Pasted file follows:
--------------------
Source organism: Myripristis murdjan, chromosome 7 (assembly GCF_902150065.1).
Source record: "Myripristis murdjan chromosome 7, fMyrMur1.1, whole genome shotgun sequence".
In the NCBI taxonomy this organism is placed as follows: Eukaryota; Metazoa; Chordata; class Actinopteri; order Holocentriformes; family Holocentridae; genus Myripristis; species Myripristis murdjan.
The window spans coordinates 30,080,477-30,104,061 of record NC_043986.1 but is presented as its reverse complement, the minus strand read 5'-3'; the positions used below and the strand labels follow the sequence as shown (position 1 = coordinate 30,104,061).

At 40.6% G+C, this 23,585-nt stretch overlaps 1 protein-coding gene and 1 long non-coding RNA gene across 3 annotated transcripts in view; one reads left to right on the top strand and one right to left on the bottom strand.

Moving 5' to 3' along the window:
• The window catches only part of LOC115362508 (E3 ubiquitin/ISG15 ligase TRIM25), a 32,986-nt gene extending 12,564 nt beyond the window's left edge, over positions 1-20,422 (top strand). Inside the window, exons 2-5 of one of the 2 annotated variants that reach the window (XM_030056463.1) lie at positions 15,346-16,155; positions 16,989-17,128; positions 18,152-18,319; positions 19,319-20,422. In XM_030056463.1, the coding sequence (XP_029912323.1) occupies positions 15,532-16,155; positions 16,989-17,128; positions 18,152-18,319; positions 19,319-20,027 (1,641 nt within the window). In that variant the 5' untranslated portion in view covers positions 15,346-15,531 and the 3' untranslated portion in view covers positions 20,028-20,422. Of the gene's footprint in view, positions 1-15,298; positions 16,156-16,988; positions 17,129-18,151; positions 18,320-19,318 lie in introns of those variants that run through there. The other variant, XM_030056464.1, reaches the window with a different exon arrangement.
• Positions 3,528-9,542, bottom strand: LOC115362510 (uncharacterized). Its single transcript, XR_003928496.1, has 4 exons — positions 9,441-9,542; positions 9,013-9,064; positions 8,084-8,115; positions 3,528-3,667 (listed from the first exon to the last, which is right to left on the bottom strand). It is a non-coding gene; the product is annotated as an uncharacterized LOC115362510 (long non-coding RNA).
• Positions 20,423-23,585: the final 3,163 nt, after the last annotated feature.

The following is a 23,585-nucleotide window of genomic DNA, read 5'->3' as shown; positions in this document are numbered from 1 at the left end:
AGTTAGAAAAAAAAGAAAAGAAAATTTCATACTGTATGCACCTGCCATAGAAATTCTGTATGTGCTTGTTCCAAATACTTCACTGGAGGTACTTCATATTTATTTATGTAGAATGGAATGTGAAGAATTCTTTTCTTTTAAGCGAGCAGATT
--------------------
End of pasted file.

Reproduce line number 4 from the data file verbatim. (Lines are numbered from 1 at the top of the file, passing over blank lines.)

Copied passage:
The window spans coordinates 30,080,477-30,104,061 of record NC_043986.1 but is presented as its reverse complement, the minus strand read 5'-3'; the positions used below and the strand labels follow the sequence as shown (position 1 = coordinate 30,104,061).